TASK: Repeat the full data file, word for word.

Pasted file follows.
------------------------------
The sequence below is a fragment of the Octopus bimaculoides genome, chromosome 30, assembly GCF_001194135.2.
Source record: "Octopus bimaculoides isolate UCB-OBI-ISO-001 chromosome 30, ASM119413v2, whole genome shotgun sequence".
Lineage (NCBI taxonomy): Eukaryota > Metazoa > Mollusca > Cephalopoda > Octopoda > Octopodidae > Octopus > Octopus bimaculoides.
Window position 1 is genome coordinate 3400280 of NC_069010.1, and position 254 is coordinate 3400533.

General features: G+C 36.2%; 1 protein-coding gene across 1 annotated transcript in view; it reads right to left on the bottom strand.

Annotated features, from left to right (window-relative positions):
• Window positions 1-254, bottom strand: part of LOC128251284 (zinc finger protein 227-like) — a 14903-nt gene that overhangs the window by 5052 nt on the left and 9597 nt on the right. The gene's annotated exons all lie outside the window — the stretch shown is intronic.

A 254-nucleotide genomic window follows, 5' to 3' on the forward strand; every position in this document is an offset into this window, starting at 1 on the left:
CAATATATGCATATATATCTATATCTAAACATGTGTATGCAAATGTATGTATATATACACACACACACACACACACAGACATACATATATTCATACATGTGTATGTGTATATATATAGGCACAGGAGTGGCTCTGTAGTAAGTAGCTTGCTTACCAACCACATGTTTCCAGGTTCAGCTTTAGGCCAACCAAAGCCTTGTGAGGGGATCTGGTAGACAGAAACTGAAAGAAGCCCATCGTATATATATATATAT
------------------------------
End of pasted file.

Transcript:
The sequence below is a fragment of the Octopus bimaculoides genome, chromosome 30, assembly GCF_001194135.2.
Source record: "Octopus bimaculoides isolate UCB-OBI-ISO-001 chromosome 30, ASM119413v2, whole genome shotgun sequence".
Lineage (NCBI taxonomy): Eukaryota > Metazoa > Mollusca > Cephalopoda > Octopoda > Octopodidae > Octopus > Octopus bimaculoides.
Window position 1 is genome coordinate 3400280 of NC_069010.1, and position 254 is coordinate 3400533.

General features: G+C 36.2%; 1 protein-coding gene across 1 annotated transcript in view; it reads right to left on the bottom strand.

Annotated features, from left to right (window-relative positions):
• Window positions 1-254, bottom strand: part of LOC128251284 (zinc finger protein 227-like) — a 14903-nt gene that overhangs the window by 5052 nt on the left and 9597 nt on the right. The gene's annotated exons all lie outside the window — the stretch shown is intronic.

A 254-nucleotide genomic window follows, 5' to 3' on the forward strand; every position in this document is an offset into this window, starting at 1 on the left:
CAATATATGCATATATATCTATATCTAAACATGTGTATGCAAATGTATGTATATATACACACACACACACACACACAGACATACATATATTCATACATGTGTATGTGTATATATATAGGCACAGGAGTGGCTCTGTAGTAAGTAGCTTGCTTACCAACCACATGTTTCCAGGTTCAGCTTTAGGCCAACCAAAGCCTTGTGAGGGGATCTGGTAGACAGAAACTGAAAGAAGCCCATCGTATATATATATATAT